The following story was written by Alicia Conte, Philanthropiece’s Youth Global Leadership Program Coordinator. Alicia journaled these words when she was a participant in the INVST Community Leadership Program, a Philanthropiece partner organization. She was inspired during her INVST Summer Service Learning Experience in El Paso, TX when she lived at a house for vulnerable groups of people in migration. In El Paso, Alicia had the opportunity to learn about issues related to the United States/Mexico border and immigration, and to bear witness to the lives of immigrants. All of the names in the story have been changed in order to protect, as well as to respect, those whose stories Alicia shares.
The white rocks on the mountain are arranged. They read: “La Biblia es la verdad… Léela.” The Bible is the truth… Read it. I have cried every day since we got here. Each day we have heard stories from those who live here, many who have fled from Mexico, and each day has been hard in its own way. What is the truth? Can there be one in a place of such pain? In a place divided by a wall of wire and hatred? I have found truth in the stories we have heard. Storytelling is truth-telling.
There is a tremendous responsibility that comes with this Border Awareness Experience. I cannot come away from this trip and just forget about everything that I have seen and heard and learned and felt here. I feel that I have the responsibility to give a loud and powerful voice to the undocumented immigrants whose stories I have heard, and whose words are otherwise ignored by our society.
I will never forget how I felt during Maria’s story. Maria: She sits with a backpack on her lap, while tears flood her beautiful eyes. “I was only recently able to open this with my psychologist,” she tells us. It was her seven-year-old son’s bag. The backpack was found in the back of her ex-husband’s car, after he and her son were shot and killed in Juarez. The father was targeted, as he refused to work for one of the drug cartels. Her son attended school in El Paso, where his father lived, and would come home to her in Juarez afterward. Why did they kill him? Why did the drug cartel members murder him? Why did they need to take this innocent boy’s life, as well as his father’s? She unzips his bag and pulls out a yellow folder. Diario, is what is written on the cover.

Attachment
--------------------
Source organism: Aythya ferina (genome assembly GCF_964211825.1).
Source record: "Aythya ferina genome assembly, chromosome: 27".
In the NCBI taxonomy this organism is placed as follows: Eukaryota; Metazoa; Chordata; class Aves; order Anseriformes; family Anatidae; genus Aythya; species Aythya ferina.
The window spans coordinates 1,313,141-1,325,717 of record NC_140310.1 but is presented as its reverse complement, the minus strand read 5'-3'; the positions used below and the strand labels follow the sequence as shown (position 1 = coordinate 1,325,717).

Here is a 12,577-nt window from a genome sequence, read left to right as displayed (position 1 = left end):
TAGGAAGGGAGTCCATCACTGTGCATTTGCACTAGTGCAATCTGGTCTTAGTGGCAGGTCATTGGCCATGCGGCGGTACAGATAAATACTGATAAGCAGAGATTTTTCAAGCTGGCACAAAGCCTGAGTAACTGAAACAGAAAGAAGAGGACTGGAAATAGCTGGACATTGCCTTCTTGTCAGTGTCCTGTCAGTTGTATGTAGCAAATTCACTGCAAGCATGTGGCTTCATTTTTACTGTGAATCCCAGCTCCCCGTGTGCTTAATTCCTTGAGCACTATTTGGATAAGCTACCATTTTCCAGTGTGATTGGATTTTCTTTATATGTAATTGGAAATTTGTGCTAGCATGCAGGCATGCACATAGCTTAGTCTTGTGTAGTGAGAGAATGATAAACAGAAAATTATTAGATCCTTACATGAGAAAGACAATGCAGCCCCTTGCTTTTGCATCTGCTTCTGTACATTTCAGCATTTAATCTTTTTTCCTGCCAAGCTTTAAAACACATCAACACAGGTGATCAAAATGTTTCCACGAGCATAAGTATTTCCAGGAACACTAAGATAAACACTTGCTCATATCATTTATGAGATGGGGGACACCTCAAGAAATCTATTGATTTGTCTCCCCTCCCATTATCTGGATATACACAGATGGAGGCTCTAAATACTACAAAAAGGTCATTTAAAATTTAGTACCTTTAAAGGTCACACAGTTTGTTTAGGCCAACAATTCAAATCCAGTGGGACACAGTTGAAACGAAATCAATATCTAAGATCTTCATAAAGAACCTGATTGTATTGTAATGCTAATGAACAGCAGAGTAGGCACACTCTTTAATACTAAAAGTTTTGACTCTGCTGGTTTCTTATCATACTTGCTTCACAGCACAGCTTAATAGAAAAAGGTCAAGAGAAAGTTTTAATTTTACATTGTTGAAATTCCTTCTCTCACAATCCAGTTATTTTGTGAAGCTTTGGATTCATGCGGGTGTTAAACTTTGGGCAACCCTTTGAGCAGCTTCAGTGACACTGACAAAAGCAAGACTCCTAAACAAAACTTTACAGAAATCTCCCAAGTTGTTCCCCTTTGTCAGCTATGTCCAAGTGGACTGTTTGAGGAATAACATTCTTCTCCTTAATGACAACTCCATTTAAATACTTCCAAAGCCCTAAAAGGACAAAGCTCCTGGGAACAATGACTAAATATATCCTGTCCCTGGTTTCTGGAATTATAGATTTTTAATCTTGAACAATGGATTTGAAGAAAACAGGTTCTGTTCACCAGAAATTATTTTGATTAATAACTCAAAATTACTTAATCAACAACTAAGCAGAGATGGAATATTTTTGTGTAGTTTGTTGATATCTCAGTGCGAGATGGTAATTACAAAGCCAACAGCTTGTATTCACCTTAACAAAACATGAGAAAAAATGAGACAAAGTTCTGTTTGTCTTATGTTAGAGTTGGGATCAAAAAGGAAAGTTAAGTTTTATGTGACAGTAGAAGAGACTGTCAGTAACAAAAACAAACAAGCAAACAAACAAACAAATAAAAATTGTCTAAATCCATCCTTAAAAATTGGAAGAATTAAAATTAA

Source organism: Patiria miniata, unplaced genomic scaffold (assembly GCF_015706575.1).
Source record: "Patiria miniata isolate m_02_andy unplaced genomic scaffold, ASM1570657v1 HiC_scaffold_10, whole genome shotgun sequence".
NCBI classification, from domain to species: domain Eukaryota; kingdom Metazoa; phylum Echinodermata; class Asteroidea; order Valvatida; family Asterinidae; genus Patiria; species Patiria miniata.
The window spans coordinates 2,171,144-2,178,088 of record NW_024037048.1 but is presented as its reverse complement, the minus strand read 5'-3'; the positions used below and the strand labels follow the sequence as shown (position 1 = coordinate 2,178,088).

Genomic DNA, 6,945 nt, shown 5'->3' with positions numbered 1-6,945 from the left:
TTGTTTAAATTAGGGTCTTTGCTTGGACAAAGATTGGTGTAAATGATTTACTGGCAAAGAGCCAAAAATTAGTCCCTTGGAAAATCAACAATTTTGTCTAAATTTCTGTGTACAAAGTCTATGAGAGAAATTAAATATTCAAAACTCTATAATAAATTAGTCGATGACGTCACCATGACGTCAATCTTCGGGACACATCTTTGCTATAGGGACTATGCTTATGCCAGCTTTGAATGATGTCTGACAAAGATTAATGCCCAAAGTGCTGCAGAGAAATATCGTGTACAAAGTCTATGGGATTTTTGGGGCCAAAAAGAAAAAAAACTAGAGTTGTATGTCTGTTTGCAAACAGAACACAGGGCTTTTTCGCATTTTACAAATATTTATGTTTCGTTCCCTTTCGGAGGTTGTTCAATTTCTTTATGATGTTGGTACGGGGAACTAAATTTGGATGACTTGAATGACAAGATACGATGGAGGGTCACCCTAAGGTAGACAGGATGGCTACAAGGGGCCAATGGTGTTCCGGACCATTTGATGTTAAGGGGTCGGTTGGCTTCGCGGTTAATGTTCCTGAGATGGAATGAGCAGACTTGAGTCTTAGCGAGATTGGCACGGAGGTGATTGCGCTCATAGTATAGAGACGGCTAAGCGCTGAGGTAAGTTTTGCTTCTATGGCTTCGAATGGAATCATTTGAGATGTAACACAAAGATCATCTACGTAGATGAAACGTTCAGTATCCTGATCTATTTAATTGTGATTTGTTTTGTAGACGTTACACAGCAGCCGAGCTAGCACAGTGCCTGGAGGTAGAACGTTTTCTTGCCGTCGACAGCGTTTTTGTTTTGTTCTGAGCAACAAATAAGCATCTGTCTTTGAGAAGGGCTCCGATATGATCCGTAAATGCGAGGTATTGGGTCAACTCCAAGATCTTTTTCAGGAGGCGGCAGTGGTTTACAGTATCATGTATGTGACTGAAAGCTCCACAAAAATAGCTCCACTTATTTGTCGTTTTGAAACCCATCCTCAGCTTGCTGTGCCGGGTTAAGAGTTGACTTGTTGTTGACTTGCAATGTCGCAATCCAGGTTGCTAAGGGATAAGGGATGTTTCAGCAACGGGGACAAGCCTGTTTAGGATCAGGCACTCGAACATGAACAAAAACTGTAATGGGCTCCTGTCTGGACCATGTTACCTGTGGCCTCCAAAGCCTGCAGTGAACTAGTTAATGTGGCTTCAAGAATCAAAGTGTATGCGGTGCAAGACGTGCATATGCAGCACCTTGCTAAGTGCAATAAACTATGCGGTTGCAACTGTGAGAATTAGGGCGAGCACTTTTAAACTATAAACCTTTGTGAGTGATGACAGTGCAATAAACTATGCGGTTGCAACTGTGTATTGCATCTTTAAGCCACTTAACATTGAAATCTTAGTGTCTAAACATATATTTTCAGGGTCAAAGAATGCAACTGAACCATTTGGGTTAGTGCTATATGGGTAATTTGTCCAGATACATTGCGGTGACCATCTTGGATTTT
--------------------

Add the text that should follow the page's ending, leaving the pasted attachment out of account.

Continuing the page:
“I did not want to open this, to read this, because I was afraid of what it would say,” Maria explains, as she clutches her son’s bag and its contents. She was afraid he wrote about how much he disliked having to live with his mother in Juarez away from school in El Paso. It does not say anything about this. He only wrote about what any innocent, happy seven-year-old would fill his diary pages with. He wrote about Santa Claus. He would write a wish for a present to Santa Claus, tie it to a helium balloon, and set it free so that it might come true. Maria says that this is how she knows he was still so innocent. Her one–year-old son José crawls all over the chapel floor as she speaks.
“I have to lock myself in the bathroom or hide in the closet when I cry. I can’t show José my tears,” she tells us.
Beautiful people with unimaginable stories. I want to be able to take just a piece of their pain – if I can – away from them. I want to lift any amount of their sorrow by listening to their stories and by bearing witness. Maria is courage. She is pain and sadness and immense strength. She is mother.
What is the truth here? I hear the voices of many whom we have heard from, talked with, and learned from here in El Paso, Texas. Not everyone comes to the United States because of the American dream, it may be that they come here because a nightmare in their country.
This is the truth. Storytelling is truth-telling. Maria’s story is the truth, and the truth is her story.